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August 08, 2005


John Kenyon

A personal relationship shouldn't always be a deal breaker, but if it exists, it should always be made known. For newspaper reviews, those with a personal relatioship (one or two degrees, perhaps?) are probably best disqualified. But elsewhere, such as online or in a magazine piece where there is a bit more depth and a chance to more fully explore things, a review from a friend of the writer (or enemy, for that matter), if the relationship is out in the open, could be quite enlightening, bringing a perspective to the review otherwise unavailable.


As a reader of reviews, I sure would like to know if a review is biased or not. At the same time, I wouldn't belive a 100% objective reivew exists. Maybe this is why there is hardly anyone asking these questions? Maybe most of the people have already seen reviews as subjective opinions?

Jenny D

I think the question of propriety/appearances is an important one, but I also think this may be overly scrupulous. A personal relationship like the Wiggins-Irving thing should be signaled in the text of the review, either by the parenthetical "(full disclosure: ...)" thing, which is annoying stylistically but necessary; or, if the review is written in a more personal voice, in the form of an anecdote or a recollection or whatever that lays out the relevant connection. But these worlds really are small. I wouldn't review a good friend's book, but I'd review a book written by someone I'd met a few times or, say, gone to university with but didn't really hang out with there. In academic book reviewing, it is much more standard to review books of people you know quite well, without any official disclosure. The same questions of propriety arise, but on the whole, as long as you're not writing about someone who is either a teacher or a student of your own, or a very close friend/colleague, other kinds of connection wouldn't usually be an obstacle to assigning a review.


Yeah, in academia they often ask you to recommend people to review your stuff (proposals, books, etc.). In part that's because everything has gotten so specialized.

Sarah N

Hi Sarah W! off topic comment here; just thought you might be interested in this: http://writersblogalliance.com/ some sort of networking site for writers who blog (rather than a resource site for writers, or a community blog about writing, its just for writers who also blog, as opposed to the usual poltics and tech blog networks.)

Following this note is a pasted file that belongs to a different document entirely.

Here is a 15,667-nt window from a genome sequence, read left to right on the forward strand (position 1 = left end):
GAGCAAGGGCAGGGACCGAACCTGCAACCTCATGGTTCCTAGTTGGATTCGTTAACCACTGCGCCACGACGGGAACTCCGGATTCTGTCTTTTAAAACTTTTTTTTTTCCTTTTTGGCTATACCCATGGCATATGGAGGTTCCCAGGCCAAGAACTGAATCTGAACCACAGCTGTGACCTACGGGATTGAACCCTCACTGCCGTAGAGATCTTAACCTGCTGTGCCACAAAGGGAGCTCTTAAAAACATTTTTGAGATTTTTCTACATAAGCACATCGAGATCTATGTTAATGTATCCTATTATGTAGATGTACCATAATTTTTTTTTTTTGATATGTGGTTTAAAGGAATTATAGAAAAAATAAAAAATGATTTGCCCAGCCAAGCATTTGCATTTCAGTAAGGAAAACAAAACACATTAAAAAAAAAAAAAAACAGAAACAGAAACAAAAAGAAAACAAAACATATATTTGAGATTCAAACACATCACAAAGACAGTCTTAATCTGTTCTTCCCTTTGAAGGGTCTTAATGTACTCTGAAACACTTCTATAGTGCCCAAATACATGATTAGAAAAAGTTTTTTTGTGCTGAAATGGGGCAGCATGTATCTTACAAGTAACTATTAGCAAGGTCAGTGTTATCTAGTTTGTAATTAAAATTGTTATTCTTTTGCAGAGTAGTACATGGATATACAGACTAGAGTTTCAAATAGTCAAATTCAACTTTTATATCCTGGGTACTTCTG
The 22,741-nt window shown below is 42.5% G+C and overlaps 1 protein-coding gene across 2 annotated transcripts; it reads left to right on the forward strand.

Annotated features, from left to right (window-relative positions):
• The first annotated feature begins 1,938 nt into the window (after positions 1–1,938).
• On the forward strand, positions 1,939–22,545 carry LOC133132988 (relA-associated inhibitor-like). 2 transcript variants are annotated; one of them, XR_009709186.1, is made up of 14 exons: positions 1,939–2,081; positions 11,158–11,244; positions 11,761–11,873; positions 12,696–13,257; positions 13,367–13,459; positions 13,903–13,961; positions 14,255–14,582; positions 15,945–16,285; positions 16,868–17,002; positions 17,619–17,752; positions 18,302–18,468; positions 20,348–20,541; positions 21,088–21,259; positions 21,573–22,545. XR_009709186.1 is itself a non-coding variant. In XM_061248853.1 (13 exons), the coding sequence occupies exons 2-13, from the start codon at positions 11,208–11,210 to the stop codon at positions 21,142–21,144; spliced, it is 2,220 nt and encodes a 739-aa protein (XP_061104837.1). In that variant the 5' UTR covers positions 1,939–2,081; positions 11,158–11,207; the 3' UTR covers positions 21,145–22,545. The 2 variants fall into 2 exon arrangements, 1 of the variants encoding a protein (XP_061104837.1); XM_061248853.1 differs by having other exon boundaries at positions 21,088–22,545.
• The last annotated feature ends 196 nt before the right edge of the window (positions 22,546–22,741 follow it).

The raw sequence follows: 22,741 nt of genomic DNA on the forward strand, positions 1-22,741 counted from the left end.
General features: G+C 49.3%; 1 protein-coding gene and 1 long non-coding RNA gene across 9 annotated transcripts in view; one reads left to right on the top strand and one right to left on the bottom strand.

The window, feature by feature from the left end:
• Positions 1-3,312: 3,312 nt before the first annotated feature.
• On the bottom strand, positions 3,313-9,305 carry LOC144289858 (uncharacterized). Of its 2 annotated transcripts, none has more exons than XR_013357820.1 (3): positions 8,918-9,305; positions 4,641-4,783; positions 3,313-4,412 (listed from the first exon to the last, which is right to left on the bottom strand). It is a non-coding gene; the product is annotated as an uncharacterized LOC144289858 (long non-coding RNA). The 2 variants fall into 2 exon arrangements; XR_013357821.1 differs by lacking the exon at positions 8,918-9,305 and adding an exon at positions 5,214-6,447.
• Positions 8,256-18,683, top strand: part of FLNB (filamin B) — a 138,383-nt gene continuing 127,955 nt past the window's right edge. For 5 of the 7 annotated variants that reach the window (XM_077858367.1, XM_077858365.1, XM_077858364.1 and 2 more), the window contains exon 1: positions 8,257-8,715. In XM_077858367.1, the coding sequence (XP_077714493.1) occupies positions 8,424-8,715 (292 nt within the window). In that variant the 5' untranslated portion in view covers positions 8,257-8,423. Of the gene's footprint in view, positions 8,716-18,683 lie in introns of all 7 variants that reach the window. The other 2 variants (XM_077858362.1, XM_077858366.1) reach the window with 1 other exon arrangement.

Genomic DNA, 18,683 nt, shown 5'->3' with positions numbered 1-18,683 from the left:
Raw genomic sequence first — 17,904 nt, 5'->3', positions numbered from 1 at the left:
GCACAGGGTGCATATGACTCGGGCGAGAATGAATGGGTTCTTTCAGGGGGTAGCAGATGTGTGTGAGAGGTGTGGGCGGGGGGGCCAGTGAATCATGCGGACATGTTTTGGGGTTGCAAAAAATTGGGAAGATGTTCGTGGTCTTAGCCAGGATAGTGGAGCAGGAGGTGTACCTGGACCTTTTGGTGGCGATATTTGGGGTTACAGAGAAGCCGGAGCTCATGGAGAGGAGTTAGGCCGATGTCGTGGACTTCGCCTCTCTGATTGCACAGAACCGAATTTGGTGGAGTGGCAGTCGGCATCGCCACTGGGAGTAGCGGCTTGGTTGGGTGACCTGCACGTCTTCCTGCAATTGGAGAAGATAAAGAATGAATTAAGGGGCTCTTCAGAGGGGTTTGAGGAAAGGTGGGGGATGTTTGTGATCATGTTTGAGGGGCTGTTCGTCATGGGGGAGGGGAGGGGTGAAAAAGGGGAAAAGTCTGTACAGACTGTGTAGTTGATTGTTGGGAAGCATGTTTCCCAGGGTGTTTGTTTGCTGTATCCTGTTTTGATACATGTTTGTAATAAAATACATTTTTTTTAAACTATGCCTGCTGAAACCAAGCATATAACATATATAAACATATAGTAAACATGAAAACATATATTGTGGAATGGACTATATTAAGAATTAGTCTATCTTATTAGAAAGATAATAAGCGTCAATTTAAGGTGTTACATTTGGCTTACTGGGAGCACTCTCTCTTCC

The "aha, that explains it!" of personal connection first came to my attention when a medium size market daily paper's mystery reviewer seemed to REALLY love books from St Martins. He was published there. SMP does publish a lot of mysteries, but 2/3? Not hardly.

The now famous Jorie Graham incidents--selecting poetry contest winners who were not only known to her but romantically involved with her--another "this isn't kosher" revelation (thanks to a blogger by the way).

As blogging increases, and the number of places posting reviews increase, it's harder to avoid some contact but high on the list of people I don't reviewing MY client's works are the ex-spouses of their best friends. Not even if everyone says they're all friends.

I think Sarah's list should be two strikes you're out: you can review the book if you have one yes answer/connection, and it is disclosed, but anything more than that, no way.

Jon Jordan

If I had to stop reviewing people I know, I'd review three maybe four books a year.

I write honest reviews, if the book is good I say so, if I didn't like it, I don't review it.


As a reader, it doesn't bother me if reviews are subjective. And in a lot of cases I know that they are to some degree, because I am aware that the reviewer and reviewee are at least acquainted(there are limits of course - I don't think someone with particularly personal knowledge - a bitter ex-spouse of, or the mother of the author, etc etc should be given the task of reviewing books by that author (or if they do it should be disclosed in the review - and maybe the criteria for disclosure should be "I have seen this author in his/her underwear" :o) )).

There's always going to be some element of subjectivity in a review - it's a personal reaction to a book. The reviewer might have had a childhood altercation with a rabid squirrel and come off worst, and any scene in the book involving squirrels, no matter how small (the scene, not the squirrels), could colour the review.

I think most reviewers (and I say MOST) - whether amateur or professional - tend to review as honestly as they can and, well, if they don't, after being burned a couple of times then I just don't bother with their reviews any more. For me, reviews are generally a heads up about a book I may not have known aboout and anything that brings crime fiction to the notice of a wider readership is OK by me.

What was the question again?


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